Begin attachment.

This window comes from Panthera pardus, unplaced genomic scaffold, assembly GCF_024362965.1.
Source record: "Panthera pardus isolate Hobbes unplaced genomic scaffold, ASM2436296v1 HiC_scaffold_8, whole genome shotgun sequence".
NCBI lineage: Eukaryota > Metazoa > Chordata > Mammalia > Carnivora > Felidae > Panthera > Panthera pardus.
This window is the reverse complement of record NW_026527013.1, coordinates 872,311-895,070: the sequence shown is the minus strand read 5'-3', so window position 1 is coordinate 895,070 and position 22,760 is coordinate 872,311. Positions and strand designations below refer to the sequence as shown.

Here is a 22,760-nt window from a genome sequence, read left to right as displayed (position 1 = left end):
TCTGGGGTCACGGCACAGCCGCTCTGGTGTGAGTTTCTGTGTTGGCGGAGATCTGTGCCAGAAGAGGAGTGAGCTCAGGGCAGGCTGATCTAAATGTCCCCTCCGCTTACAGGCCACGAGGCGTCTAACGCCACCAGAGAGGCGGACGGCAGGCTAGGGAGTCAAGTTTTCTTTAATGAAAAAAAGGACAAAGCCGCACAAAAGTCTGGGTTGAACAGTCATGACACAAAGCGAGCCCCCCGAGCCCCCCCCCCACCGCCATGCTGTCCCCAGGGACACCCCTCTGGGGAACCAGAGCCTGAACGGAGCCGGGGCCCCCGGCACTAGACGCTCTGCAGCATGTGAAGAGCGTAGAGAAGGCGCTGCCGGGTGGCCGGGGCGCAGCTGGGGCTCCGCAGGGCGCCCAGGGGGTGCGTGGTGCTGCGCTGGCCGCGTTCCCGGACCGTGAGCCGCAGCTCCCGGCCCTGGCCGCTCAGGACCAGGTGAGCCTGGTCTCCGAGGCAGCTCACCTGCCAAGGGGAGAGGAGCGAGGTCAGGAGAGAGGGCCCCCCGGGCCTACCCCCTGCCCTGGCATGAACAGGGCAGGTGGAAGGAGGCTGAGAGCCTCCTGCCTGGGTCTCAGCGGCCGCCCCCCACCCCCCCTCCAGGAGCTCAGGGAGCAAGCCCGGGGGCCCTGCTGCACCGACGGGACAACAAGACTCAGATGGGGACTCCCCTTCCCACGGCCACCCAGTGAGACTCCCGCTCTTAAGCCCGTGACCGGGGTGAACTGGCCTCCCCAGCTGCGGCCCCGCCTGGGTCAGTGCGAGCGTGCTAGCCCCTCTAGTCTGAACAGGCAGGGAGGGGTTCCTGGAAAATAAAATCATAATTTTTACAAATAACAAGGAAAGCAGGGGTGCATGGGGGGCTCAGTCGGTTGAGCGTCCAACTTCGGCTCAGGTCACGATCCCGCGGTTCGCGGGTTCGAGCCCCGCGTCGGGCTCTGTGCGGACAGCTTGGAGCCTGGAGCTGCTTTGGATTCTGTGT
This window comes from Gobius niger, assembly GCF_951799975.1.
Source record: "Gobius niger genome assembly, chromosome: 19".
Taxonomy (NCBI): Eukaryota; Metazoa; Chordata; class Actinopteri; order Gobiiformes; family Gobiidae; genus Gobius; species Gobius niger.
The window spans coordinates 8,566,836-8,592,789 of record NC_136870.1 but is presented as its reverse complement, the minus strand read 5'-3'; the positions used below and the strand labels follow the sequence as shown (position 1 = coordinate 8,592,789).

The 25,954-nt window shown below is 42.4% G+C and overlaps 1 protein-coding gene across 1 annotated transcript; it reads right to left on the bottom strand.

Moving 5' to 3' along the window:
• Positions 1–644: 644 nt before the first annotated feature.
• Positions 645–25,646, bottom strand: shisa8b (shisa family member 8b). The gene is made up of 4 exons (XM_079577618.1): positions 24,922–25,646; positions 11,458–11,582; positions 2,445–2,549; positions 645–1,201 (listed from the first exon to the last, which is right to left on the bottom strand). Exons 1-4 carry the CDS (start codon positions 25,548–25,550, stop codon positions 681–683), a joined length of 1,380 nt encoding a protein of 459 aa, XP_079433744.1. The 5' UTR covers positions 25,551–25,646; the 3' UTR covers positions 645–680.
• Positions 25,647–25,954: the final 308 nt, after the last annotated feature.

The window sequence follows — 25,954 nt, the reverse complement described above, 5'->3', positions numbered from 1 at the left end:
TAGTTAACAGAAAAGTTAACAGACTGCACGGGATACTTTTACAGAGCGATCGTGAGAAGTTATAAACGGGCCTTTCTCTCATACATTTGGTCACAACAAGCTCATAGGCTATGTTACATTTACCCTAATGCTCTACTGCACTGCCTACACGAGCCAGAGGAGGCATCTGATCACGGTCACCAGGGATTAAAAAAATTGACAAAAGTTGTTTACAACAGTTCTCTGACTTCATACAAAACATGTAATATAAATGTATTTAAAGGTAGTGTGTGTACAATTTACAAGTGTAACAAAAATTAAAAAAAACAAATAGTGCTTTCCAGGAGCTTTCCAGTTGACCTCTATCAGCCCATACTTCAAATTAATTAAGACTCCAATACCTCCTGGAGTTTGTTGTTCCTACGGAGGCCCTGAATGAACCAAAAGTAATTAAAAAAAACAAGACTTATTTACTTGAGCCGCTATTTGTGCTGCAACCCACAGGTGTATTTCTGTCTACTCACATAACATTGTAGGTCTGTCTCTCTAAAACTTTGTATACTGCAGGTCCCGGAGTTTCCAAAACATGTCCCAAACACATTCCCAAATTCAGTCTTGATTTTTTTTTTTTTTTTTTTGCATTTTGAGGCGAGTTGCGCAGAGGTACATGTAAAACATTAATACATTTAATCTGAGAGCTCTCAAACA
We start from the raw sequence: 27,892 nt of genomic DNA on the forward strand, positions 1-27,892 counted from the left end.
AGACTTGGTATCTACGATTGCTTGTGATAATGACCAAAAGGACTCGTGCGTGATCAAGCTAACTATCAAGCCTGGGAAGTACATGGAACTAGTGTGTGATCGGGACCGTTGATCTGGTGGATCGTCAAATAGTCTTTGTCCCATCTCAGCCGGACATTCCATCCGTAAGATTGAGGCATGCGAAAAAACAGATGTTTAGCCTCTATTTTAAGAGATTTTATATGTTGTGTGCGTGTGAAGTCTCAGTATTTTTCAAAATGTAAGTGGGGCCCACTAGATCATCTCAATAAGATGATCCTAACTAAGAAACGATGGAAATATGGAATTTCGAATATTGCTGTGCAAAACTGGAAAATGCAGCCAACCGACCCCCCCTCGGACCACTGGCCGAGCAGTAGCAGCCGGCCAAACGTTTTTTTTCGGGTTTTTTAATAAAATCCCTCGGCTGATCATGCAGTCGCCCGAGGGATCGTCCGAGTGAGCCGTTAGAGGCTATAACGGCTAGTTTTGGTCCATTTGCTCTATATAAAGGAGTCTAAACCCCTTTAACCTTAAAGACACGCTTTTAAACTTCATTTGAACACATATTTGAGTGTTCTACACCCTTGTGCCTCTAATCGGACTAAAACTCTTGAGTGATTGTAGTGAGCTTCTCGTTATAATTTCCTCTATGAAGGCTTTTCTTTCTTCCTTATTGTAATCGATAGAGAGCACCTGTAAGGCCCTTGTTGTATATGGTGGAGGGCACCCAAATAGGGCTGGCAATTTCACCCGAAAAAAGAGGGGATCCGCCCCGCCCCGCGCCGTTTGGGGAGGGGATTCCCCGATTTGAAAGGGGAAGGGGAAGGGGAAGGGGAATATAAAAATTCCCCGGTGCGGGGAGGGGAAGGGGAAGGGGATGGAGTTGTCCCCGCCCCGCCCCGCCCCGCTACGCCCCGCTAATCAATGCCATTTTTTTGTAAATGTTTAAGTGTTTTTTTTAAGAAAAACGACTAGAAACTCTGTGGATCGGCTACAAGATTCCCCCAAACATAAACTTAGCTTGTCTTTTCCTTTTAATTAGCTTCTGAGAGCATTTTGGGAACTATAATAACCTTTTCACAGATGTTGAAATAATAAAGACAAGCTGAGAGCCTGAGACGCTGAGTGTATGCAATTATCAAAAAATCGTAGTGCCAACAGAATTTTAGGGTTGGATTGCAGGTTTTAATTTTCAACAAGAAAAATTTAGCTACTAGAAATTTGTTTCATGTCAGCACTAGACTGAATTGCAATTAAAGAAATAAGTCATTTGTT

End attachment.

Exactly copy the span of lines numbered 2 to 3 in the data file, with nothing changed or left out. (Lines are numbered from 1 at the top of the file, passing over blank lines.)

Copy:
Source record: "Panthera pardus isolate Hobbes unplaced genomic scaffold, ASM2436296v1 HiC_scaffold_8, whole genome shotgun sequence".
NCBI lineage: Eukaryota > Metazoa > Chordata > Mammalia > Carnivora > Felidae > Panthera > Panthera pardus.